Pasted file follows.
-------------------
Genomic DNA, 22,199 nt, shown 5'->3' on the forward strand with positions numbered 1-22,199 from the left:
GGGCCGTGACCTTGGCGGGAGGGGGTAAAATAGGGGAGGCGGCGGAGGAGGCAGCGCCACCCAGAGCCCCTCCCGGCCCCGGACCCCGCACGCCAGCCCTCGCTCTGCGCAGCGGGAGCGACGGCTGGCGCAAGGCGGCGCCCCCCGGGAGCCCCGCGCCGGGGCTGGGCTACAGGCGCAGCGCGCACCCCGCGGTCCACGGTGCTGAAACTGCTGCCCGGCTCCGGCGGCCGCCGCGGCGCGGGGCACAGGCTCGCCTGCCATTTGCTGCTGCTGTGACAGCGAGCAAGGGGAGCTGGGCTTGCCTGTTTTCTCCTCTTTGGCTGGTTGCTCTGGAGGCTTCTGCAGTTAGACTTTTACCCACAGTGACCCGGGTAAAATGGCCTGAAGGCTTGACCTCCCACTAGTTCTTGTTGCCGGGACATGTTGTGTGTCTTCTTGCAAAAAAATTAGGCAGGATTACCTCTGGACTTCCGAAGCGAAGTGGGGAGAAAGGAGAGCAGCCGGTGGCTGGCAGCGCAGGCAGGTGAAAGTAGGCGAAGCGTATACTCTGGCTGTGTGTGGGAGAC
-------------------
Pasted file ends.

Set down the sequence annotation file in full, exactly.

Genomic DNA, 22,199 nt, shown 5'->3' on the forward strand with positions numbered 1-22,199 from the left:
GGGCCGTGACCTTGGCGGGAGGGGGTAAAATAGGGGAGGCGGCGGAGGAGGCAGCGCCACCCAGAGCCCCTCCCGGCCCCGGACCCCGCACGCCAGCCCTCGCTCTGCGCAGCGGGAGCGACGGCTGGCGCAAGGCGGCGCCCCCCGGGAGCCCCGCGCCGGGGCTGGGCTACAGGCGCAGCGCGCACCCCGCGGTCCACGGTGCTGAAACTGCTGCCCGGCTCCGGCGGCCGCCGCGGCGCGGGGCACAGGCTCGCCTGCCATTTGCTGCTGCTGTGACAGCGAGCAAGGGGAGCTGGGCTTGCCTGTTTTCTCCTCTTTGGCTGGTTGCTCTGGAGGCTTCTGCAGTTAGACTTTTACCCACAGTGACCCGGGTAAAATGGCCTGAAGGCTTGACCTCCCACTAGTTCTTGTTGCCGGGACATGTTGTGTGTCTTCTTGCAAAAAAATTAGGCAGGATTACCTCTGGACTTCCGAAGCGAAGTGGGGAGAAAGGAGAGCAGCCGGTGGCTGGCAGCGCAGGCAGGTGAAAGTAGGCGAAGCGTATACTCTGGCTGTGTGTGGGAGAC